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Angels on horseback and other animals

“Bugger the turkey. Just don’t forget the prunes,” he said.

I might have known. Over the years this family’s taste in Christmas treats has become steadily more eccentric. They don’t like Christmas pudding or brandy butter, but they like those orange twiggy chocolates. Egg-nog is out, but mulled wine is in. Brussels sprouts are yukky (I quite like them myself) but roasted parsnips are yummy. Carrots are boring, peas are rabbit poo (so juvenile), but cabbage is scrumptious. Toothpaste apparently doesn’t have to be used during the festive season because you can just have After Eights for breakfast. (Told you so.)

And as for the turkey, well no-one cares about him at all. As long as there are chipolatas and cranberry sauce, we can eat boiled chicken for all they care. They’re even pretty indifferent about mince pies. Crackers of course are obligatory, and all deccies - including nearly 1,000 fairy lights and three Christmas trees... but most of the rest of it leaves them cold.

But there is one thing they all agree on. One thing that is an Absolute Must: angels on horseback (prunes wrapped in streaky bacon and grilled for 10 minutes). So I’ve been dutifully stocking up on dried prunes and toothpicks (for keeping the angels nicely dressed in their bacon coats), and luckily prunes have been on promo in the local InterMarche.

But talking of angels, I met one last week. No, really. I stupidly ran the car out of petrol grinding to spluttering halt on a blind corner in the middle of nowhere, at midnight, in sloshing rain.

The man who stopped was sweet. He muttered a bit, inspected the car, managed by some miracle to get it started (was there an emergency fuel tank or something?)... anyway, he got the car going and I managed to drive it very slowly through the downpour to the nearest petrol station with my rescuer following behind to make sure I didn’t break down again.

He even waited while I fumbled about searching for my credit card. It’s fine, I waved at him, shoving the plastic into the machine - and he drove off waving back.

But it wasn’t. The machine not only didn’t like my card on the grounds that it isn’t French, but it refused to let go of it, thus jamming the machine and effectively taking me hostage for the night - I daren’t walk away leaving my card half in and half out of the machine.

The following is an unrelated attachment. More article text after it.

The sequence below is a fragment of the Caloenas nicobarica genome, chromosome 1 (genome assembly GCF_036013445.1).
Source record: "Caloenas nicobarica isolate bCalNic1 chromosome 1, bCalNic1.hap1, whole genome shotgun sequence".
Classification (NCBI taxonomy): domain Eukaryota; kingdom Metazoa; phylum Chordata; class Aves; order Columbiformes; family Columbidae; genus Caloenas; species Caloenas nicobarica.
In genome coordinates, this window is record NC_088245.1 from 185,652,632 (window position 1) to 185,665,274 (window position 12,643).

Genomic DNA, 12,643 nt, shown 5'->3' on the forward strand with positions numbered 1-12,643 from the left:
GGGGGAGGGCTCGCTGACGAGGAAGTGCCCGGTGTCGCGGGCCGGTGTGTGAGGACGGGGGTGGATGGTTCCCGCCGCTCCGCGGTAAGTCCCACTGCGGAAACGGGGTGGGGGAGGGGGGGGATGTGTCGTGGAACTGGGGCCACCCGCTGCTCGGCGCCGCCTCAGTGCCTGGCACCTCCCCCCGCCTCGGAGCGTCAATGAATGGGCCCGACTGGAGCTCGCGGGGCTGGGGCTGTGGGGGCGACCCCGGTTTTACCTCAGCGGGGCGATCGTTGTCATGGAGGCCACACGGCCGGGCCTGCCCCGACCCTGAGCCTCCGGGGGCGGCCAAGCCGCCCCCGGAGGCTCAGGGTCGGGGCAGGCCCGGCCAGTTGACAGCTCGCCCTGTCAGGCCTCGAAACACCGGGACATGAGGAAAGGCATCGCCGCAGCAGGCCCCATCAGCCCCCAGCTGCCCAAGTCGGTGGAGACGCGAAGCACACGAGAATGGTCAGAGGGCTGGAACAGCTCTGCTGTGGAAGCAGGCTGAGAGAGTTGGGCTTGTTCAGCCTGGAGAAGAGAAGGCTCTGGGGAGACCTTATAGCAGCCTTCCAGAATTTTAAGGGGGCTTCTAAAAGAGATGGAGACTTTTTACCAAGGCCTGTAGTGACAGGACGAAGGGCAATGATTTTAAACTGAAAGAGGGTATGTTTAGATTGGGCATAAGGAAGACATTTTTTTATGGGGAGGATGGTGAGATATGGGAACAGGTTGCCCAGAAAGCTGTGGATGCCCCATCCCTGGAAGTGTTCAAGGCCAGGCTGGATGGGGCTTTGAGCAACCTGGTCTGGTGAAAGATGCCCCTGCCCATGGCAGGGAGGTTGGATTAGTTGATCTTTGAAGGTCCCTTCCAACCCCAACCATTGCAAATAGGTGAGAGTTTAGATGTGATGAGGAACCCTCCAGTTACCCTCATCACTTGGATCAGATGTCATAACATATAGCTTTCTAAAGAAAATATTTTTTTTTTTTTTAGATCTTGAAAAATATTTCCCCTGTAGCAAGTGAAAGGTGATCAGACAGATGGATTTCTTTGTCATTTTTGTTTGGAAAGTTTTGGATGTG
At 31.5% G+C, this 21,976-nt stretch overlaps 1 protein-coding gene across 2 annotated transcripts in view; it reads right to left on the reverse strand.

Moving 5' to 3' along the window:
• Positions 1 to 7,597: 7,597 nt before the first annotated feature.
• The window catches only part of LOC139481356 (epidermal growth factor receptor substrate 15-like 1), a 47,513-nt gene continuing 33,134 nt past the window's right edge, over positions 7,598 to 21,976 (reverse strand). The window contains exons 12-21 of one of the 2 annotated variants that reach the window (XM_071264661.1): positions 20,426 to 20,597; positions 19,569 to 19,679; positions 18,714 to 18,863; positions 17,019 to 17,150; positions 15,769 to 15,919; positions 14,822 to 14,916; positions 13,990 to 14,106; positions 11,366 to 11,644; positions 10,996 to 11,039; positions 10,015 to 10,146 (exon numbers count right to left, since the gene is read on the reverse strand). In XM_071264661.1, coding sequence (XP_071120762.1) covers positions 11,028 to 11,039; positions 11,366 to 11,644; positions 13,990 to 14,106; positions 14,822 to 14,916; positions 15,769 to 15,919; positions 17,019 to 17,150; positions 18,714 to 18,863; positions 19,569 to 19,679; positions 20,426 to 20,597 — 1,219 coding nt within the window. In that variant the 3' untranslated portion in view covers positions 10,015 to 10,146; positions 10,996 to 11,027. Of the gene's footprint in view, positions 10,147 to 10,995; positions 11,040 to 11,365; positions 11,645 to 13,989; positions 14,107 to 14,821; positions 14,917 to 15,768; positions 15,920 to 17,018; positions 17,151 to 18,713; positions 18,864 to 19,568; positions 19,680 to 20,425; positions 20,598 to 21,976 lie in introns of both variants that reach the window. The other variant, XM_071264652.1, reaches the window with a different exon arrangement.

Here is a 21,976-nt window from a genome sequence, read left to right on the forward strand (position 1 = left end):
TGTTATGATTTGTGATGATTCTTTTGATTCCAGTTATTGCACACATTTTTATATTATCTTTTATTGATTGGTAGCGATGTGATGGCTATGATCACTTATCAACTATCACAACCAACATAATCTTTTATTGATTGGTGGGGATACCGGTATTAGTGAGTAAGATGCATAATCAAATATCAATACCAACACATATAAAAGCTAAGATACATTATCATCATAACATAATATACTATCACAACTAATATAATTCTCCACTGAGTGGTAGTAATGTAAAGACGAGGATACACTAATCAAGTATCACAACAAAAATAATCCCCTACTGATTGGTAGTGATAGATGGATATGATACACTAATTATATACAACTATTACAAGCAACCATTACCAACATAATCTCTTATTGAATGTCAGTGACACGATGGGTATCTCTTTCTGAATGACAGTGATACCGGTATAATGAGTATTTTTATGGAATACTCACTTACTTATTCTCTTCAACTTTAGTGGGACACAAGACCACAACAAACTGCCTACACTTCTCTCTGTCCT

The rain sloshed, I swore, the car sulked and finally I remembered my gardening pen-knife, lurking in my coat pocket. Within seconds I’d managed to lever my card out of the machine. Which was good. In the process however, I’d stabbed the wretched thing through the microchip, effectively killing it forever. Which was bad.

So there I was, shivering in the rain with a sulky Passat, no petrol, no mobile phone, and a dead credit card. Things were not looking good. By then it way past midnight, and I really wasn’t sure what to do next. There is hardly any traffic on the roads at night up in these here mountains, and I was beginning to wonder if I’d have to sleep in the car, when a familiar-looking Renault drew up and my rescuer got out.

“I didn’t think that machine would take a foreign card,” he said. “So I went home and got my credit card. Have you got any cash?”

I gave him the money, and he filled the car with petrol. Then he stood there in the rain to check that the car would actually start.

And if you’re wondering about hidden motives or agendas... no, he didn’t ask for my name, phone number or anything. He just rescued me - twice in one night - and buggered off.

And when I related this whole story the next morning at breakfast, my daughter just looked at me and said, “He must have been an angel.”

Well, he wasn’t wearing a white frock, silver wings or a halo; he looked quite human in fact. But I’ll be thinking about him while I’m fiddling about with prunes, toothpicks and bits of bacon this Christmas, because she was right.

I met an angel.

Next column will be uploaded around 15 December.

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